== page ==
The civil union has recently gotten a lot of air time, with pundits on all sides asking whether it’s an adequate substitute for marriage equality. As I pointed out in a letter to the New York Times, the civil union (or domestic partnership, or “reciprocal beneficiary”, or whatever else) is a poor stand-in. It doesn’t confer any federal benefits, and wouldn’t even if the Defense of Marriage Act were repealed.
Yet the word “marriage” really does seem to be the sticking point for a lot of otherwise-reasonable people. In poll after poll, a majority favor granting equal benefits to same-sex partners, but an equally solid (though weakening) majority oppose same-sex marriage. So we have the answer to Juliet’s rhetorical question: “What’s in a name?” Plenty. But why “civil unions”? If the word “marriage” is the problem, is “civil unions” the best solution? Why not something that looks more familiar?
I propose the word “mariage” — with one “r”! This neologism should make everyone happy. The familiar “two r” “marriage” is reserved for heterosexuals, while same-sex couples can hardly complain about the sacrifice of one measly letter.
Yes, there would be problems to solve, but they’re not insurmountable. The most obvious difficulty would be in pronunciation. While the words are distinguishable as written, how would couples signal which legal and social institution they were referring to when saying one of the two “M” words? We wouldn’t want to constantly say “one ‘r’ marriage” or “two ‘r’ marriage.” Here’s the solution: Since gays and lesbians are being asked to give up a letter, it doesn’t seem like too much to ask that the pronunciation of traditional “marriage” be changed to emphasize the two “r”s. Exaggeration of the “r” sound might be needed to make the distinction clear, but the high stakes in maintaining the separation will provide all the incentive that’s needed to make this work.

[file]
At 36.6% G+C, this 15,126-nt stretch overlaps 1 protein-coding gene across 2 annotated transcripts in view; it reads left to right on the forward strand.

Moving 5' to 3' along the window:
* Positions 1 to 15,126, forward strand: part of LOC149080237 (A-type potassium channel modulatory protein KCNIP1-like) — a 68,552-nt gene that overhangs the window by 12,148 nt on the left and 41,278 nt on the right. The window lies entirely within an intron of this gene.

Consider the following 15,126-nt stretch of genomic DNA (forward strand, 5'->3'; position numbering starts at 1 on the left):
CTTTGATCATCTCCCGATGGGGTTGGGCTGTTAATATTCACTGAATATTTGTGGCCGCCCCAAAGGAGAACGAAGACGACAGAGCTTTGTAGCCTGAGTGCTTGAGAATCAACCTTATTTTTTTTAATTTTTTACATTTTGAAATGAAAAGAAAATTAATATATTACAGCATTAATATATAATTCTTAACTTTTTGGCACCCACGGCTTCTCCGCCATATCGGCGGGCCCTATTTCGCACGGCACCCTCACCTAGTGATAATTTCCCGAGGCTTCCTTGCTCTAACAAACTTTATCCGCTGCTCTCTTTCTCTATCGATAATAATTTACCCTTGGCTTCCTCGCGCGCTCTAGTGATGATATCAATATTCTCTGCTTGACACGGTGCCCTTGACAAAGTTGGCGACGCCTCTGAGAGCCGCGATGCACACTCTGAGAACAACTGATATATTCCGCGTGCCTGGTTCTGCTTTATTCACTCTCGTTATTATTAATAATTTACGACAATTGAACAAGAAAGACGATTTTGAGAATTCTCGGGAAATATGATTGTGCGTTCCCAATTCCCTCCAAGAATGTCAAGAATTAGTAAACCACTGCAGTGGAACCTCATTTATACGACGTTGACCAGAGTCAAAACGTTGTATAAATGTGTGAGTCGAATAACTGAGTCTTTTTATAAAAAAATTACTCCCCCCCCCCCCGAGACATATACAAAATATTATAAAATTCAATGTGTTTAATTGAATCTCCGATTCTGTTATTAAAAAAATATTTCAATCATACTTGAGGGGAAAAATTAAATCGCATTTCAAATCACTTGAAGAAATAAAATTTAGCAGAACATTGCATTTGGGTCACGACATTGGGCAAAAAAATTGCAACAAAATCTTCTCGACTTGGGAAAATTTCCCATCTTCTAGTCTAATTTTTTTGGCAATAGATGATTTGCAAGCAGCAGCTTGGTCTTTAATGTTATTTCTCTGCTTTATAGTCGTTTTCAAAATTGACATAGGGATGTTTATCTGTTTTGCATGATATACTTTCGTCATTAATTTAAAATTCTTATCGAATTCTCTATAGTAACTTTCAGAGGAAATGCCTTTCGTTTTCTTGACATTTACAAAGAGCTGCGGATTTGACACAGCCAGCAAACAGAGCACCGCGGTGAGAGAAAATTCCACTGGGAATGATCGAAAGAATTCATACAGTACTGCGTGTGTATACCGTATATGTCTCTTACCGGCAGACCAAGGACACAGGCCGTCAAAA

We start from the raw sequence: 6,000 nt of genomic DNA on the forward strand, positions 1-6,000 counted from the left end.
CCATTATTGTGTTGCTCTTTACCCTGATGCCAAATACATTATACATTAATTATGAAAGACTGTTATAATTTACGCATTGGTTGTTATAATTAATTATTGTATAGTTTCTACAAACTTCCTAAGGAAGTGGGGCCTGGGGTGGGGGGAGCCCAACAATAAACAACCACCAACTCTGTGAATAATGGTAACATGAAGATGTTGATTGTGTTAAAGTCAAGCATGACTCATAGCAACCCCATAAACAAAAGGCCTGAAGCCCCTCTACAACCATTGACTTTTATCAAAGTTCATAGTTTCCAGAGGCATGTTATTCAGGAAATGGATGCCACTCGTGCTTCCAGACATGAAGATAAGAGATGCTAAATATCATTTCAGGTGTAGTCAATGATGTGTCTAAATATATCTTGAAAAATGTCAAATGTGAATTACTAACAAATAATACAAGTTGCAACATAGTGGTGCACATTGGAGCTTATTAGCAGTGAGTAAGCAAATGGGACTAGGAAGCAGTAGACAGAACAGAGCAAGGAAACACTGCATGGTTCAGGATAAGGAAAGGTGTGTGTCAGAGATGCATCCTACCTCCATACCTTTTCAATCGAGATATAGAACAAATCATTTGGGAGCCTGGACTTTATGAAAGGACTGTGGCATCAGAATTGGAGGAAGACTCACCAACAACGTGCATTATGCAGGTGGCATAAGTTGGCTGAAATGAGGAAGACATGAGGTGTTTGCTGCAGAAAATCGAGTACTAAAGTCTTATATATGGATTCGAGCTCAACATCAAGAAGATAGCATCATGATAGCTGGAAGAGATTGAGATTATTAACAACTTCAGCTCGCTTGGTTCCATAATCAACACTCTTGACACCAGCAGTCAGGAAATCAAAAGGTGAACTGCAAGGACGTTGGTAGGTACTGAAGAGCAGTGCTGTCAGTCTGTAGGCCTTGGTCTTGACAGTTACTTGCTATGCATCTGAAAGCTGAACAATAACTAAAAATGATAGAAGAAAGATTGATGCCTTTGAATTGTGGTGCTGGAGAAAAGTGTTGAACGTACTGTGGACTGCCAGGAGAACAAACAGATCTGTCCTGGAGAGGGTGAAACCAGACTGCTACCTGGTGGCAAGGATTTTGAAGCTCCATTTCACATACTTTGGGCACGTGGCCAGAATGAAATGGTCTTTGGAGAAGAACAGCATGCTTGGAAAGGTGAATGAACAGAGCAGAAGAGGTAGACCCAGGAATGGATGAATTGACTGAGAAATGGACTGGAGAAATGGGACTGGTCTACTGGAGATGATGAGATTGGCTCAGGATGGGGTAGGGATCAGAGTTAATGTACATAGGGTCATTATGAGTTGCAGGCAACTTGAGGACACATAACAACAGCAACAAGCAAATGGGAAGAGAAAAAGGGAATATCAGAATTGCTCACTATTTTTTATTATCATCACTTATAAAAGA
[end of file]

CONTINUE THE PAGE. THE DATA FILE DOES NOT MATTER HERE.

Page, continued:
Here’s an example: “Oh, I’m so happy for Bob and Betty. Theirs is a marrrriage made in heaven.”
Of course, the trilled “r” sound that native Spanish speakers handle with such dismaying ease could also work here, because that mellifluous sound signifies a double “r.” Perhaps a side benefit of this new “one r/two r” world would be a rush to enroll small children in Spanish immersion classes, thereby arming them with the phoneme needed to keep the wall between the two institutions sturdy. Given the rising Latino population in the United States, this increased interest in the Spanish language would serve two vital goals at once: increased Spanish literacy and the protection of the institution of “marriage.”
My only fear is that, over time, this nice distinction would disappear. Then people wouldn’t know who was “married” and who was “maried.” This must never be allowed to happen. For the last time, “marriage” means the union of one man and one woman. “Mariage” is something else entirely.